Behavioural roots and system effects of residential electric heating DSM

Examensarbete för masterexamen
Master Thesis
Industrial ecology (MPTSE), MSc
Dahlman, Yrsa
Gerhardsson, Hanna
In a wind dominated future electricity system, consequences of intermittency can be reduced through residential demand side management (DSM), but studies on this subject generally lack understanding of resident behaviour. This work is an interdisciplinary master's thesis, aiming to bridge the gap between behavioural studies and electricity systems modelling. The work is carried out at the Department of Energy and Environment at Chalmers University of Technology, in cooperation with the research group of Environmental Psychology at Gothenburg University, and relates to previous electricity system research on DSM of electric heating in Swedish single family dwellings (SFDs) in a future scenario of a north European wind dominated electricity system. A survey is sent out and answered by 338 E.ON customers living in SFDs. The survey answers are used to model the potential for Swedish electric heated SFDs to reduce costs and emissions in a wind dominated northern European electricity system by accepting variations in their indoor temperatures. The outcome shows that there is potential to reduce electricity demand by around 1.6TWh/year, costs by around 120M€ and (0 2 emissions by around 870 tonnes by applying DSM in all Swedish SFDs with electric heating. If it is desired to stimulate additional DSM efforts in SFDs it is found that system benefits are larger when making the household's accept a slight increase in variations all time, rather than allowing for a significant increase in temperature variations at times when no one is home. It is found that people are overall willing to participate in the DSM-scheme and that they are mainly motivated by the environmental benefits, regarding DSM as mitigating the social dilemma of climate change. The main factor explaining the participation level is found to be the respondents awareness of the connection between electricity use and climate change. Further research is suggested for residential DSM in other system contexts, such as countries without hydropower which can be expected to be more affected by wind intermittency. Future pilot studies investigating actual, rather than theoretical, household participation and experiences of temperature variations are also suggested.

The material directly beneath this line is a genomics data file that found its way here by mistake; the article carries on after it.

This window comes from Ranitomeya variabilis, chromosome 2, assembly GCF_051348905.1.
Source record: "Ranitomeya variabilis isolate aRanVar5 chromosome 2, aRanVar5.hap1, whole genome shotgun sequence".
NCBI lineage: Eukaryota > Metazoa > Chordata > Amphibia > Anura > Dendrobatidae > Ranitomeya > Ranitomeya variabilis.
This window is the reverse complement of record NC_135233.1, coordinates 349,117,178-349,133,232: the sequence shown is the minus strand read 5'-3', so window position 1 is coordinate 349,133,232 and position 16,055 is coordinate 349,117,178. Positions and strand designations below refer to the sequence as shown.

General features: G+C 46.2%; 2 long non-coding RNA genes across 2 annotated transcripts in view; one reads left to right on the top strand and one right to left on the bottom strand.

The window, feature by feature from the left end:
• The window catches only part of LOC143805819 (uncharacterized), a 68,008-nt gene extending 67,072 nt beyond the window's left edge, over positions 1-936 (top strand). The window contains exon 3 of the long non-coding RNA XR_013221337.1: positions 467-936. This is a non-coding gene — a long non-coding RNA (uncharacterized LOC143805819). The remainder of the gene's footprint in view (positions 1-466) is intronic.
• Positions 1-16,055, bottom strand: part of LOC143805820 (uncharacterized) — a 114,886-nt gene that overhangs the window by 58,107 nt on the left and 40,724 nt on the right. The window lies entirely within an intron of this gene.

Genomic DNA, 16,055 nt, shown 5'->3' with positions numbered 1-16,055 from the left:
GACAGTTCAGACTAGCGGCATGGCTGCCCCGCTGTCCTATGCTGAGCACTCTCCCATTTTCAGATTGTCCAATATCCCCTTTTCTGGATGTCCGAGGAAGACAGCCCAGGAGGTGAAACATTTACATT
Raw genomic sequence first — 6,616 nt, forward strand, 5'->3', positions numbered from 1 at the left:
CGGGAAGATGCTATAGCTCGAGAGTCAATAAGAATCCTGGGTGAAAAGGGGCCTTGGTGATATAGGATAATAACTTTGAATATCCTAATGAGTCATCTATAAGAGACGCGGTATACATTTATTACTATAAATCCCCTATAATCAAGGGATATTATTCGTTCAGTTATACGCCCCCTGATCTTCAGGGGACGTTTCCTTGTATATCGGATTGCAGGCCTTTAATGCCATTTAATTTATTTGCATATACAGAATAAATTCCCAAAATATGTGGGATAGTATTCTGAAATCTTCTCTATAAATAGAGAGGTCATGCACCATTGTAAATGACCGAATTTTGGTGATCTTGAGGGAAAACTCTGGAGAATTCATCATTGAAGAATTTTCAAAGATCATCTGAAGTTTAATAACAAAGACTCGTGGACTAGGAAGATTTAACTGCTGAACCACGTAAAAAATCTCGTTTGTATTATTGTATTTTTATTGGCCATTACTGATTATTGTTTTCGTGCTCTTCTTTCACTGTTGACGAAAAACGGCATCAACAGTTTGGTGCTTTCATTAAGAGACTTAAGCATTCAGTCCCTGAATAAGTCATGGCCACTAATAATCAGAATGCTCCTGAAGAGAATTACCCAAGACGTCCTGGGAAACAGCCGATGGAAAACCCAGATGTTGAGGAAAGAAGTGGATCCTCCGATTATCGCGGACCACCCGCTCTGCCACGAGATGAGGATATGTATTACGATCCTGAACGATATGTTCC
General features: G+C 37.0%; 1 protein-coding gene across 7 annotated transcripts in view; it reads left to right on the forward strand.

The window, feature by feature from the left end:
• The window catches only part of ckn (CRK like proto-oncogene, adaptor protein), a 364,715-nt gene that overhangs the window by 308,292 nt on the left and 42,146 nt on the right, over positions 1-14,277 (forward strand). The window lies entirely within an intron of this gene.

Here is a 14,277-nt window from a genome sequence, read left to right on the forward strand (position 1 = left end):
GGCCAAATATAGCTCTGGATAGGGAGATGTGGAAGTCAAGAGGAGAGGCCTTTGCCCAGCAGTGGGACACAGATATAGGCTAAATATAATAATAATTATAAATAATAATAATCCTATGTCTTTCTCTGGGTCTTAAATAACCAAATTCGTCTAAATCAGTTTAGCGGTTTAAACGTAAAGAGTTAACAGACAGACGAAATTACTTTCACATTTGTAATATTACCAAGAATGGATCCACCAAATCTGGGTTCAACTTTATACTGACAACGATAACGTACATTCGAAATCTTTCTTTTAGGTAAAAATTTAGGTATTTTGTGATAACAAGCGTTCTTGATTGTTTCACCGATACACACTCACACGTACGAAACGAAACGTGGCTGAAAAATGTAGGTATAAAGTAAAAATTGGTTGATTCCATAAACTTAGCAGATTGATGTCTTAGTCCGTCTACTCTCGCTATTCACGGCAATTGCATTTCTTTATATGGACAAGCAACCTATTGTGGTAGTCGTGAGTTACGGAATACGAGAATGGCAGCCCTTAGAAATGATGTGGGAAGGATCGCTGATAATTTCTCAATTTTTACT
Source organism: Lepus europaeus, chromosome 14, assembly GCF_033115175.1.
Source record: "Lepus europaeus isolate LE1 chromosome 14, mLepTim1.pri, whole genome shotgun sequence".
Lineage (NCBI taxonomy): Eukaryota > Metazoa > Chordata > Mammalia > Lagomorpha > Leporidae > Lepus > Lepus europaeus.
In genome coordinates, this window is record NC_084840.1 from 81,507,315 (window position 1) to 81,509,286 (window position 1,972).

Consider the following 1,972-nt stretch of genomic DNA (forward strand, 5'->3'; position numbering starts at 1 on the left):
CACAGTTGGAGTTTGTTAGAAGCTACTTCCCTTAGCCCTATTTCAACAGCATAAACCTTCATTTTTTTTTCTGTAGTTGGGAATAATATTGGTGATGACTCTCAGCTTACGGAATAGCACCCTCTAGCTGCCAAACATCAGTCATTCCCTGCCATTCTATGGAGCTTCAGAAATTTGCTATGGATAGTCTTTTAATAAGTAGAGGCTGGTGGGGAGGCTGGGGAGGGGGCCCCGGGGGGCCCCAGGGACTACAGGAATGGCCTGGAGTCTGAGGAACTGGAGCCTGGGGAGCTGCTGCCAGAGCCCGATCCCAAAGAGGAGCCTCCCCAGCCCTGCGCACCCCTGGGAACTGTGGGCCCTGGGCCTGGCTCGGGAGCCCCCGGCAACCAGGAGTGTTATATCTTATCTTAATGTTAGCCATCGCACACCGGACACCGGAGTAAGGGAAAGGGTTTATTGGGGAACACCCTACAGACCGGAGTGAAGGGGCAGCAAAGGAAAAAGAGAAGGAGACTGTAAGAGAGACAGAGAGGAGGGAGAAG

Energi , Hållbar utveckling , Energiteknik , Energy , Sustainable Development , Energy Engineering
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